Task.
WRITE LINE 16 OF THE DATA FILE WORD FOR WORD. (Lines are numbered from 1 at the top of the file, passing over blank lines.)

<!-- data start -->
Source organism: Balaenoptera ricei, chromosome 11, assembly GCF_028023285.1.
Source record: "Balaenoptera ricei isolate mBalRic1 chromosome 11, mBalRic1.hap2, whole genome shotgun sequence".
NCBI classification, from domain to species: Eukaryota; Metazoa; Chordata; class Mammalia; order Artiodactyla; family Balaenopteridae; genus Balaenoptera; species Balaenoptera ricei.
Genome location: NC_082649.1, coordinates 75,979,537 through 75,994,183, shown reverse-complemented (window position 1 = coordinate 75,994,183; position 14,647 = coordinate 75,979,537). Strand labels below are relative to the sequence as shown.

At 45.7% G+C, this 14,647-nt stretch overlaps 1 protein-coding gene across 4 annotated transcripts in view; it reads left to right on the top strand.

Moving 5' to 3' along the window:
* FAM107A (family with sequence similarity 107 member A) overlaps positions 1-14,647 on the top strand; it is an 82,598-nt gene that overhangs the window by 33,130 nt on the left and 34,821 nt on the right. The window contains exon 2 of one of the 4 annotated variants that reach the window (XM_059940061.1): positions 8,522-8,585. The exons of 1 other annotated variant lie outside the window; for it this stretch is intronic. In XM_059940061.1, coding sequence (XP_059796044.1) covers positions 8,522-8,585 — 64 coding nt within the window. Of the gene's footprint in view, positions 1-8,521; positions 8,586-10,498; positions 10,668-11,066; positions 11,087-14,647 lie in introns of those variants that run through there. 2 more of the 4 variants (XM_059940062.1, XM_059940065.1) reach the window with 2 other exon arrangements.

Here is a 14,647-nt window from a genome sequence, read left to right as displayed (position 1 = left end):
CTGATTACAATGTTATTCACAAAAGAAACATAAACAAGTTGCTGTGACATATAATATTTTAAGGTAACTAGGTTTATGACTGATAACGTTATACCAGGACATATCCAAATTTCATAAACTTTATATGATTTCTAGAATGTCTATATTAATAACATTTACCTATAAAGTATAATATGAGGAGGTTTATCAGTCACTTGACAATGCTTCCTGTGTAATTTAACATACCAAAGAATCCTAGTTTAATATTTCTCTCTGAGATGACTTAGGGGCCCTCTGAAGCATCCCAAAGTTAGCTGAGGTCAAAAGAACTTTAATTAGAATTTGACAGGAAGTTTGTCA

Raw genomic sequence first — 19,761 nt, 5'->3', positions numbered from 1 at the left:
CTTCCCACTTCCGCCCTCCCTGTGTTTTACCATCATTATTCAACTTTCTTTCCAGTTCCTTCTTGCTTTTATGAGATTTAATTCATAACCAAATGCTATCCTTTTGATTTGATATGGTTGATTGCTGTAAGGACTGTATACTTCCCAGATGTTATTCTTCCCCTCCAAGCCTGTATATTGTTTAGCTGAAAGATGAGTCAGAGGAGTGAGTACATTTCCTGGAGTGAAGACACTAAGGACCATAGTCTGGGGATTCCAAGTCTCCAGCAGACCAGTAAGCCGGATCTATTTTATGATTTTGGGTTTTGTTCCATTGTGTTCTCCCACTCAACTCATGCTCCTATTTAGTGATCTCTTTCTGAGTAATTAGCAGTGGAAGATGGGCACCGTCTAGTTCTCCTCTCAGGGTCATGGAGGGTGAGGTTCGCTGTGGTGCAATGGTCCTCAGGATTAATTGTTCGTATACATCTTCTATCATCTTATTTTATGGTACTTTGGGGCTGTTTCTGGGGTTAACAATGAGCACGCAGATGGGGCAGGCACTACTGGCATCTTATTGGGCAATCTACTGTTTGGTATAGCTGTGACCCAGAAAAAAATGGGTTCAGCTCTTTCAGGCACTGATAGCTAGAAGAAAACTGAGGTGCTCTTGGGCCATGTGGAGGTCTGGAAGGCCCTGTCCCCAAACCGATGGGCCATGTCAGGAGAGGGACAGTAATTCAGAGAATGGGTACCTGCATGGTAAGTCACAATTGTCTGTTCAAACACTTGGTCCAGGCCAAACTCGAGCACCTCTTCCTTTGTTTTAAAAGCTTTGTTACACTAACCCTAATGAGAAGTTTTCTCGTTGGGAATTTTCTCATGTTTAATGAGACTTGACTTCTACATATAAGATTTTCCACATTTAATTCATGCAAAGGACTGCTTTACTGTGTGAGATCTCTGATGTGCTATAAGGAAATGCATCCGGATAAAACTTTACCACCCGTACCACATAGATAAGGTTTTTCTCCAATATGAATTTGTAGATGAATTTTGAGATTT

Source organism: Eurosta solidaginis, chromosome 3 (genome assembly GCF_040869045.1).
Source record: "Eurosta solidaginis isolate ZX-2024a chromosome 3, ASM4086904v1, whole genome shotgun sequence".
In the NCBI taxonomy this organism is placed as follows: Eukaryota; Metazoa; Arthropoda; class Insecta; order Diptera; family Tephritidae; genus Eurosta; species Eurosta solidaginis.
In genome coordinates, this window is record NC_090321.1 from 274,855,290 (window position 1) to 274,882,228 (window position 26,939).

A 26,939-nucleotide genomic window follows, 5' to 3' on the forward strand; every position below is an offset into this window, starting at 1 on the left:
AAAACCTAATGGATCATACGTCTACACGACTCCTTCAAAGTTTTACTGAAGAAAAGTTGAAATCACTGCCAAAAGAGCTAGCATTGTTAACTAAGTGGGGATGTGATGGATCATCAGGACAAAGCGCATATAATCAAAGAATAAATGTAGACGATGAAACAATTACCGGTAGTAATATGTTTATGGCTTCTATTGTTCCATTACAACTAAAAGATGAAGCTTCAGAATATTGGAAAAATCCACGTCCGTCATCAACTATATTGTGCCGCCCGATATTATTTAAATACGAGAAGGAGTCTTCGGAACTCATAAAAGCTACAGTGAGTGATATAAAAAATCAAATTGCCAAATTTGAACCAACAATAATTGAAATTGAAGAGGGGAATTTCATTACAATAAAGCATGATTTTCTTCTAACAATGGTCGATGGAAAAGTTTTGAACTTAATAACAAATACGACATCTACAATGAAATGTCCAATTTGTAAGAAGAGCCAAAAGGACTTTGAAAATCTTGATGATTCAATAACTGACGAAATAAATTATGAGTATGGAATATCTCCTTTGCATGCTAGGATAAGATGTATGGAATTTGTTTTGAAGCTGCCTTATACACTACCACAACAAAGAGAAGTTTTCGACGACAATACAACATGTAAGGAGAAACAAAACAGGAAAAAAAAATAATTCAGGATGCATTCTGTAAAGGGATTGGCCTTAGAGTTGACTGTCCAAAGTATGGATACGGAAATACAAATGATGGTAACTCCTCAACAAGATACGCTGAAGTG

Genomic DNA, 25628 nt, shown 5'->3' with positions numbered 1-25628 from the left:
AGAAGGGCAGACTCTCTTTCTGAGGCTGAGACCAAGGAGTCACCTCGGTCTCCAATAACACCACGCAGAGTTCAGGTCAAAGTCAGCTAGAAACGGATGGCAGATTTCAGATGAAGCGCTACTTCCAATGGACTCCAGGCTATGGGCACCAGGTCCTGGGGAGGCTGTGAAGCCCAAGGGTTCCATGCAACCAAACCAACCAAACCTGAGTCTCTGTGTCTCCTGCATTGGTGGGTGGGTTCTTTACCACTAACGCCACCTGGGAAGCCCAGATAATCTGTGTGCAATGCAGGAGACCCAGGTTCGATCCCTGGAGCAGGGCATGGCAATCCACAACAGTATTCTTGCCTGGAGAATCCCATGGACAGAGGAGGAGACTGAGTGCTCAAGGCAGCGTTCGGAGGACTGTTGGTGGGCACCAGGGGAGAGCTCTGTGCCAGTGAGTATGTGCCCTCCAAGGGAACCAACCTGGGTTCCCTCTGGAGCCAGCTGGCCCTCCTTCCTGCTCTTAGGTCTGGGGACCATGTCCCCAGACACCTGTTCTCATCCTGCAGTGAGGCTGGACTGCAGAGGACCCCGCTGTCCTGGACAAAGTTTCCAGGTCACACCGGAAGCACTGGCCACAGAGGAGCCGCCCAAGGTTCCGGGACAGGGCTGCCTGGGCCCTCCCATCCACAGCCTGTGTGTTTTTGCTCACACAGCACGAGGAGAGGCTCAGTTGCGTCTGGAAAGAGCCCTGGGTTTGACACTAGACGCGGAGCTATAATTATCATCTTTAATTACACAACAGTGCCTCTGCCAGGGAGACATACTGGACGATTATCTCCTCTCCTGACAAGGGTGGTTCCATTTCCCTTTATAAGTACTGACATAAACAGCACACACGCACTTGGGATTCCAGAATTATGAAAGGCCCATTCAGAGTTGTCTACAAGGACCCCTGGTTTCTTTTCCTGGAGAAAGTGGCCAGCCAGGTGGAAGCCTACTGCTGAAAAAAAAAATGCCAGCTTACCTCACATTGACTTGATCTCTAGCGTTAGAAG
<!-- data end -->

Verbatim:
A 26,939-nucleotide genomic window follows, 5' to 3' on the forward strand; every position below is an offset into this window, starting at 1 on the left: